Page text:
Where To Invade Next


Reviewed by: Anne-Katrin Titze

Where To Invade Next
"Moore is hopeful for the US, too, as he strolls along the remnants of the Berlin Wall, built to last and tumbled nevertheless."

Semper Fidelis - Michael Moore conquers Europe and a slice of Tunisia on a one-man mission, invading countries to bring back to the US the treasures he has found. He plays Dorothy without Toto - and most likely in sneakers - who sees what exists in the world beyond Kansas in Where to Invade Next.

A curious detail - that might have slipped by Moore, the Conquerer, who appears to be someone not too focused on fashion - is seeing how many of the happy middle-class Europeans are dressed alike, no matter which country they are in. Multi-coloured fast fashion with lots of purple and ornamentation, most likely bought in chain stores that manufacture their clothing cheaply in countries far away under very different conditions, visually signal an international problem that isn't talked about. The cost of fast fashion globally is highlighted in Andrew Morgan's documentary The True Cost.

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Moore's first stop is Italy, where a policeman and his wife, who is a buyer for a department store, talk about the 35 days vacation they get each year, the 15 days extra for their honeymoon and the annual 13th salary in December to buy presents and go on holiday. He visits a clothing manufacturer, that supplies Burberry, among others, where all employees go home for a two-hour lunch and he talks to Claudio, CEO of Ducati Motorcycles, the first CEO ever who agreed to meet Moore on the factory floor.

France is the next stop on his yellow brick road invasion. A school cafeteria in Normandy where children eat from real plates, drink water from glass glasses and the refrigerator stocks 80 types of cheese, has Moore shake his head in disbelief. Lunch in this very average small-town school is treated as a class - where children learn how to eat in a civilised manner. They serve each other food, the day of Moore's visit there seems to be a scallop appetizer [it is Normandy - so, of course] and couscous as part of the main dish, and no vending machine is anywhere in sight. The school chef and a dietician plan the menu together.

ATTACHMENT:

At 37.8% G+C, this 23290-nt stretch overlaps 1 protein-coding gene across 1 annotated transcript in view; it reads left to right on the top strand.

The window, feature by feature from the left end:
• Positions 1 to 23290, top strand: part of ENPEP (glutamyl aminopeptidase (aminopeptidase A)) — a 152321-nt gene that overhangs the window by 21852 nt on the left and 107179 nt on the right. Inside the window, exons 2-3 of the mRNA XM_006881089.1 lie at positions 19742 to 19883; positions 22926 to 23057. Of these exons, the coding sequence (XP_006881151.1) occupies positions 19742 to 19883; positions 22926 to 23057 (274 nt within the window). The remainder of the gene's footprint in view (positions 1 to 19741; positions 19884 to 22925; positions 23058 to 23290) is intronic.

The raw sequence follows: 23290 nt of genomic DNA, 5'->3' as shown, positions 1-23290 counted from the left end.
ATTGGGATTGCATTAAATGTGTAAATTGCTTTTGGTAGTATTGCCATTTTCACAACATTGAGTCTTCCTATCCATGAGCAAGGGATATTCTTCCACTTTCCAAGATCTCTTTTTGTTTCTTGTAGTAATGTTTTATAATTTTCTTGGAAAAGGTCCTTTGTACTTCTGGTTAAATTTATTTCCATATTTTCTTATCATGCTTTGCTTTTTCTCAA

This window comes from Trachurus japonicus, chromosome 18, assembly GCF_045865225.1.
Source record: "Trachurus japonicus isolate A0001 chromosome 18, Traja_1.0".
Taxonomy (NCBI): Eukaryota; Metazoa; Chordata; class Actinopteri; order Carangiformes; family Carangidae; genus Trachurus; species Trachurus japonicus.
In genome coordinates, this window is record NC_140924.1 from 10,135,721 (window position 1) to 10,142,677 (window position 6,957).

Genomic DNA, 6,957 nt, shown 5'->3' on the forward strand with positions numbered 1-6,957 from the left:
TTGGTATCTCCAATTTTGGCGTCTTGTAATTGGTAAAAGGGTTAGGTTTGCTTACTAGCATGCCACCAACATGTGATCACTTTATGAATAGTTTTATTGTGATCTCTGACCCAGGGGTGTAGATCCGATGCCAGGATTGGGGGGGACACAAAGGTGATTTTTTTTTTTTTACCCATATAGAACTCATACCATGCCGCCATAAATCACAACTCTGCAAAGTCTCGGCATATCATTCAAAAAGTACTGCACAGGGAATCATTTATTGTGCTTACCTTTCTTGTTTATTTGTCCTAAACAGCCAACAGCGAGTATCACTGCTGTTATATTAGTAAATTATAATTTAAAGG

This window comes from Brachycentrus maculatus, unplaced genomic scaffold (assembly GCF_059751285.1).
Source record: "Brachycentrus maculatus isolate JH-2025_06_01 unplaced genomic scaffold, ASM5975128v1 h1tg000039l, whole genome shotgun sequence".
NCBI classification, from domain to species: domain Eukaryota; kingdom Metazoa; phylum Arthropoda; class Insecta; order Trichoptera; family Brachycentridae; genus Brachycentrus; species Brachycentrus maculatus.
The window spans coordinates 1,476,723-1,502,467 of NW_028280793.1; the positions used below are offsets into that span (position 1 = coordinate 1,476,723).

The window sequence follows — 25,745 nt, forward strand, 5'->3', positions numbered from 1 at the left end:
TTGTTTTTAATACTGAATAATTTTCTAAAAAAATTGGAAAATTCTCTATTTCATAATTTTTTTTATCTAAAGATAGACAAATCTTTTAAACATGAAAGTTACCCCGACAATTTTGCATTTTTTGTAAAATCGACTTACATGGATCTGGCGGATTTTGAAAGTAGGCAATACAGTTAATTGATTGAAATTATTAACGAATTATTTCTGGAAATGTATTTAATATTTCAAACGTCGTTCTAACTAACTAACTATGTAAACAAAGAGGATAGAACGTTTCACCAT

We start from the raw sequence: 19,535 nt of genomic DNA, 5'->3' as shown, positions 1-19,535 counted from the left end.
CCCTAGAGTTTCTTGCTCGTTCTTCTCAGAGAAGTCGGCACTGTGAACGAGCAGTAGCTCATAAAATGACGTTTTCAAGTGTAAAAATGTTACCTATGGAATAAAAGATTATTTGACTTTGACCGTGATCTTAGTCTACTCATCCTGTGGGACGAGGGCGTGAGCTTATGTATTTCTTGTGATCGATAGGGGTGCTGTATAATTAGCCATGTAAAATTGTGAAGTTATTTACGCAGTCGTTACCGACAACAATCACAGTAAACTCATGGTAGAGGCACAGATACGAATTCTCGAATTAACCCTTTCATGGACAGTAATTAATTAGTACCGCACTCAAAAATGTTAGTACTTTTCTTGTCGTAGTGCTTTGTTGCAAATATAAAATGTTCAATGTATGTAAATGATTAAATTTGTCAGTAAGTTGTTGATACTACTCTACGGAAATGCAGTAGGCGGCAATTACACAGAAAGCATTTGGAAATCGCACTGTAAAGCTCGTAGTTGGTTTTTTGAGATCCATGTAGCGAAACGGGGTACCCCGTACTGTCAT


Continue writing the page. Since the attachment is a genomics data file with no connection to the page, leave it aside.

On to Finland, introduced to us by slightly puzzling yodeling sounds, we learn that the country is the world's number one in education. The secret to their success, it turns out, has to do with less homework, abolishing standardised testing, and care that includes ideas such as architects consulting kids for the construction of playgrounds. An education adviser tells Moore that much what they are doing right stems from originally American ideas. It's all about a happy life.

Slovenia, the country that has one letter less in their alphabet - Moore wonders when they dropped the W - also has college students with no debt, because University is free. Students protested against a proposed tuition fee being instituted whereas tuition hikes in the US often result in no public response at all, as though they were a natural phenomenon.

The famous pencil factory of Faber-Castell in Nuremberg, Germany, is his next invasion target. Proud members of a thriving middle class explain that when work is over, work is over. It is against the law for employers to contact their employees while on vacation. No one needs to answer e-mails after working hours at home, they state with a smile and bring up the free three-week spa treatment that can be applied for. Half of the board consists of workers. A clip from Leni Riefenstahl's Triumph Of The Will reminds us of the history of the city we are in, something that all students from early grades onwards are very much aware of. History is talked about and students are engaged in never forgetting with what Moore points out is "treated as their original sin".

A May Day rally in Lisbon leads to a conversation with Portuguese policemen about the fact that there are no drug arrests because drugs are not illegal. In one of the most comprehensive juxtapositions, Moore contrasts this system to the US where race and drugs, offenders' prohibition to vote, and free labour in prisons are linked in a vicious cycle.

The Norwegian prison system is explored on an island and in a maximum security facility that has its own recording studio and singing guards. In Tunisia, he discovers free government-funded women's health clinics and the fact that abortion is legal since 1973. Iceland had the first woman president in 1980, and the only bank in the black during the recent collapse of Iceland's economy was run by women. The country did actually prosecute those responsible and the economy has recovered with more women in positions of power than ever.

Moore is hopeful for the US, too, as he strolls along the remnants of the Berlin Wall, built to last and tumbled nevertheless. Three years ago, gay marriage was not possible in the US. "Name something that seems impossible," he grins as he confirms that "the American dream is alive and well everywhere but in America."

Is there really no place like home? And what does home mean today? We do know that May Day was invented in 1886 in Chicago. At the end, Billie Burke floats in and chirps: "You always had the power to go back to Kansas." And Moore brings back a big suitcase of ideas for change with him.

Reviewed on: 27 Oct 2015
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Michael Moore considers what the US could learn from other countries.
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Director: Michael Moore

Writer: Michael Moore

Year: 2015

Runtime: 110 minutes

Country: US

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